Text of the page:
Minister ‘disappointed’ at lack of progress in dealing with NI past

Fianna Fáil Senator says 1,000 Troubles victims and families want independent inquiry

Minister of State for  Gaeltacht Affairs Seán Kyne said there was little visible progress in developing the institutions to be established under the 2014 Stormont House Agreement. Photograph: Toby Melville/Reuters

Minister of State for Gaeltacht Affairs Seán Kyne said there was little visible progress in developing the institutions to be established under the 2014 Stormont House Agreement. Photograph: Toby Melville/Reuters

 

Minister of State for Gaeltacht Affairs Seán Kyne has expressed the Government’s disappointment that no institutions are in place to the deal with legacy issues from the Troubles.

He told the Seanad on Tuesday it was deeply regrettable that while considerable work had been undertaken, there was little visible progress in developing the institutions to be established under the 2014 Stormont House Agreement.

“The Government shares the deep disappointment and frustration of victims and survivors of the Troubles from all communities who have had to wait for too long for access to truth and justice,’’ he added.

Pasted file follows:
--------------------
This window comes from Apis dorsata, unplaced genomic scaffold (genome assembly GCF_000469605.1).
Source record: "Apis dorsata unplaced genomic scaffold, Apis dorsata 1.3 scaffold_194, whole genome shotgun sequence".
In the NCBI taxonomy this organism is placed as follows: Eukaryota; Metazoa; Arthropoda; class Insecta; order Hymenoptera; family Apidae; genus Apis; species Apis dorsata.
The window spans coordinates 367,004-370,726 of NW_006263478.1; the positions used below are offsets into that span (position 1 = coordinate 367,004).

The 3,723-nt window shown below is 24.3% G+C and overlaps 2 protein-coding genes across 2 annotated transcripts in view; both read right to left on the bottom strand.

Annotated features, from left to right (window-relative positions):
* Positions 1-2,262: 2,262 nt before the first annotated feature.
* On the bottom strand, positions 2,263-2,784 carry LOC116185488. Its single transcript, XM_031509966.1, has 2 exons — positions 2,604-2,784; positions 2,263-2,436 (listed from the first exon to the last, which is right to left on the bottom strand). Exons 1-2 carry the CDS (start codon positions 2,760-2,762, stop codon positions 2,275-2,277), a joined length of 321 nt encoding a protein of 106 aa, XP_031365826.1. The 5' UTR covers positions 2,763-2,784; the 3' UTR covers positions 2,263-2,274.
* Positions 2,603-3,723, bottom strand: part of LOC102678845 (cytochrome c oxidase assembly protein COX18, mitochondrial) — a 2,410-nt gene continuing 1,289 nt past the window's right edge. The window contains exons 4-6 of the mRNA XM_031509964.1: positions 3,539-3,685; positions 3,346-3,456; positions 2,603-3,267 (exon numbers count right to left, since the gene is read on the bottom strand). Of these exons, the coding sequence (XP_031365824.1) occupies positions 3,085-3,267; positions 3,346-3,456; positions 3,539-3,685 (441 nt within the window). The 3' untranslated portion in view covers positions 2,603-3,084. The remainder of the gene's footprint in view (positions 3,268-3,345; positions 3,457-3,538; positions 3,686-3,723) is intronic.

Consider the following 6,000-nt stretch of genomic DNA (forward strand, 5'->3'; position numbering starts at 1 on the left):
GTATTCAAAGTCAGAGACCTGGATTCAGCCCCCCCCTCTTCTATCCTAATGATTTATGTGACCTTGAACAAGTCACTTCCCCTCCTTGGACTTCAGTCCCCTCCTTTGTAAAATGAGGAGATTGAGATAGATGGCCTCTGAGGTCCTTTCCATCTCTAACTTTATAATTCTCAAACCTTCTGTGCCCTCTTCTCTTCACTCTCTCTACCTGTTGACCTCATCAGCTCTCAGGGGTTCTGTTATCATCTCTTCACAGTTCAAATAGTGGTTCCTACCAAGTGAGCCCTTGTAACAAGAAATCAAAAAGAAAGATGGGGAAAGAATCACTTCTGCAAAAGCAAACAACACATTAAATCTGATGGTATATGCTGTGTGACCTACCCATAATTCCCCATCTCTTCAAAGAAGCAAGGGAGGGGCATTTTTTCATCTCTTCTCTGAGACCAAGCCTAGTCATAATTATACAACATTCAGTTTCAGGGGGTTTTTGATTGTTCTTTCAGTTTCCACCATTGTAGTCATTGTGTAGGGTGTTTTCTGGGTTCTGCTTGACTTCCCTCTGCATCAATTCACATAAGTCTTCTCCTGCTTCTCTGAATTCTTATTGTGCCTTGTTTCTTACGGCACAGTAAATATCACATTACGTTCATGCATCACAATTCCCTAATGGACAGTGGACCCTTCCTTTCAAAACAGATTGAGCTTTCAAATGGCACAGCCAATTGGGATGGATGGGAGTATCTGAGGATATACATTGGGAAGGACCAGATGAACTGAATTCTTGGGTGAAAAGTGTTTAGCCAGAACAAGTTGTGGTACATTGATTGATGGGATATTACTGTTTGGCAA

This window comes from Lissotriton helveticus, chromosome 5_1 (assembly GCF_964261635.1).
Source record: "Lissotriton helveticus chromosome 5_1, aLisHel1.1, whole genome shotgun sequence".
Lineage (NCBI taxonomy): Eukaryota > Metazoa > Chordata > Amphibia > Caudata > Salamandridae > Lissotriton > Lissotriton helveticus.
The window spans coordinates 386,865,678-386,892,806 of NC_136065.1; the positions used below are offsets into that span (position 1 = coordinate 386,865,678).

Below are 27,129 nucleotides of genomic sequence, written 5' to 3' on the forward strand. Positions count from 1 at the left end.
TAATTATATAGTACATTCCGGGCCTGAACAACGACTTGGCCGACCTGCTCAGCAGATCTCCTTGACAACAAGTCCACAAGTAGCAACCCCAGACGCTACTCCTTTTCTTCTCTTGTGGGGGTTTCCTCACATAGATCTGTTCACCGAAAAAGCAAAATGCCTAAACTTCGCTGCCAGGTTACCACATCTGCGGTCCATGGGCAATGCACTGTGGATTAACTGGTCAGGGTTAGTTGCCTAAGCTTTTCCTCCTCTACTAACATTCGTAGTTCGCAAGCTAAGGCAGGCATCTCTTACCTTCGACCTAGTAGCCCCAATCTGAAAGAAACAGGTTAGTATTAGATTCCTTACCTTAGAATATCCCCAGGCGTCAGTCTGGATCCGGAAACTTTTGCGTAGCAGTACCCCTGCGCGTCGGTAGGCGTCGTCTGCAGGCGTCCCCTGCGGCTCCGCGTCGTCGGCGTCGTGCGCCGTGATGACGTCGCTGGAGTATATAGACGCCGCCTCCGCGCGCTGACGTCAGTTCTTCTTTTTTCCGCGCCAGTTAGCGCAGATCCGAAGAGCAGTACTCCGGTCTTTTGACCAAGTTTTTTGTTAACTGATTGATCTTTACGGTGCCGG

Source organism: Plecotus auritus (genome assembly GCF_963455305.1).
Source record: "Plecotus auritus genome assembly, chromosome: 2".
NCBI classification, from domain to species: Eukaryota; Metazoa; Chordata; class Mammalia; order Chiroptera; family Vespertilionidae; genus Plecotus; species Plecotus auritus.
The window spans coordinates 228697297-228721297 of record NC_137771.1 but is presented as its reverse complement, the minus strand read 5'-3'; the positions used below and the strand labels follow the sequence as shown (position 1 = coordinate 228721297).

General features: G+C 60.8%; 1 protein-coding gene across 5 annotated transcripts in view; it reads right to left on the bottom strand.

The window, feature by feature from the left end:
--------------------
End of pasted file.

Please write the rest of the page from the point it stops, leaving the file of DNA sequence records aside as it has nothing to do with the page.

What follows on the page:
Mr Kyne, who was deputising for Minister for Foreign Affairs Charlie Flanagan, said the Government remained strongly committed to the establishment of the “architecture’’ for dealing with the legacy of the past provided for in the agreement and reflected in the programme for government.

“This system provides a framework for dealing comprehensively with the legacy of the past in a way that can bring whatever healing is possible to those affected by the Troubles,’’ he added.

Mr Kyne was replying to Fianna Fáil Senator Brian Ó Domhnaill who said 1,000 victims of the Troubles and their families were seeking justice in the form of an independent inquiry into their deaths.

“The United Nations has ruled against the British Conservative government on this particular issue because it continues to block the independent evaluation on the grounds that it prevents a risk to national security,’’ Mr Ó Domhnaill added.

“There are ways to mitigate any such risks.’’